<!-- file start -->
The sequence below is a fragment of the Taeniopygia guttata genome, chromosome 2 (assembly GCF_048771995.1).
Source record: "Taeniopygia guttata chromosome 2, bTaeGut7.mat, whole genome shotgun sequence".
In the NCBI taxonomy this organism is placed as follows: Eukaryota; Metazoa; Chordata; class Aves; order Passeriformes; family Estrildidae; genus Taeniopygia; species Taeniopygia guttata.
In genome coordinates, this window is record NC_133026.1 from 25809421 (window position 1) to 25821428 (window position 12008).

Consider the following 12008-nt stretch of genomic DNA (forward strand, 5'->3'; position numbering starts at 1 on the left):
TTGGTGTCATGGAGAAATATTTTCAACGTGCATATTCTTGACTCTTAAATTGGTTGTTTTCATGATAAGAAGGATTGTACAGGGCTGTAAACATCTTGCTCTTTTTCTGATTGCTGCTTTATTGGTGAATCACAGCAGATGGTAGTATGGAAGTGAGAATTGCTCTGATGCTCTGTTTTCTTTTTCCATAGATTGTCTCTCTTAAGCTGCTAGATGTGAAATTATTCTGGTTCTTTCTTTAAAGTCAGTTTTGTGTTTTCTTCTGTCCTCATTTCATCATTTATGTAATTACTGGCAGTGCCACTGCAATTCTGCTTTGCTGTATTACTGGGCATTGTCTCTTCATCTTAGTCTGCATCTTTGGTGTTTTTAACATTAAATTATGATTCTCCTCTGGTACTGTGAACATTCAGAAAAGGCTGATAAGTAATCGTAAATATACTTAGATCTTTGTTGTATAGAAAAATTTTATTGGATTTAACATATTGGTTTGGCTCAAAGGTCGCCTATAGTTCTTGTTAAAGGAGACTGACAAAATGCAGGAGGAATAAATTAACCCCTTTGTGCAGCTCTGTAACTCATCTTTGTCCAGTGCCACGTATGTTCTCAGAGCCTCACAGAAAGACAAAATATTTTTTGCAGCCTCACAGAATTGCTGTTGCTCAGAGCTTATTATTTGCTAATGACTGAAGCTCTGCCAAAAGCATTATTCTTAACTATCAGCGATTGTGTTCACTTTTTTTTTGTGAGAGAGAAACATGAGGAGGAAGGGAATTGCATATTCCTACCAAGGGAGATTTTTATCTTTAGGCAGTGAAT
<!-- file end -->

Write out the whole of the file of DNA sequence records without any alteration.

The sequence below is a fragment of the Taeniopygia guttata genome, chromosome 2 (assembly GCF_048771995.1).
Source record: "Taeniopygia guttata chromosome 2, bTaeGut7.mat, whole genome shotgun sequence".
In the NCBI taxonomy this organism is placed as follows: Eukaryota; Metazoa; Chordata; class Aves; order Passeriformes; family Estrildidae; genus Taeniopygia; species Taeniopygia guttata.
In genome coordinates, this window is record NC_133026.1 from 25809421 (window position 1) to 25821428 (window position 12008).

Consider the following 12008-nt stretch of genomic DNA (forward strand, 5'->3'; position numbering starts at 1 on the left):
TTGGTGTCATGGAGAAATATTTTCAACGTGCATATTCTTGACTCTTAAATTGGTTGTTTTCATGATAAGAAGGATTGTACAGGGCTGTAAACATCTTGCTCTTTTTCTGATTGCTGCTTTATTGGTGAATCACAGCAGATGGTAGTATGGAAGTGAGAATTGCTCTGATGCTCTGTTTTCTTTTTCCATAGATTGTCTCTCTTAAGCTGCTAGATGTGAAATTATTCTGGTTCTTTCTTTAAAGTCAGTTTTGTGTTTTCTTCTGTCCTCATTTCATCATTTATGTAATTACTGGCAGTGCCACTGCAATTCTGCTTTGCTGTATTACTGGGCATTGTCTCTTCATCTTAGTCTGCATCTTTGGTGTTTTTAACATTAAATTATGATTCTCCTCTGGTACTGTGAACATTCAGAAAAGGCTGATAAGTAATCGTAAATATACTTAGATCTTTGTTGTATAGAAAAATTTTATTGGATTTAACATATTGGTTTGGCTCAAAGGTCGCCTATAGTTCTTGTTAAAGGAGACTGACAAAATGCAGGAGGAATAAATTAACCCCTTTGTGCAGCTCTGTAACTCATCTTTGTCCAGTGCCACGTATGTTCTCAGAGCCTCACAGAAAGACAAAATATTTTTTGCAGCCTCACAGAATTGCTGTTGCTCAGAGCTTATTATTTGCTAATGACTGAAGCTCTGCCAAAAGCATTATTCTTAACTATCAGCGATTGTGTTCACTTTTTTTTTGTGAGAGAGAAACATGAGGAGGAAGGGAATTGCATATTCCTACCAAGGGAGATTTTTATCTTTAGGCAGTGAAT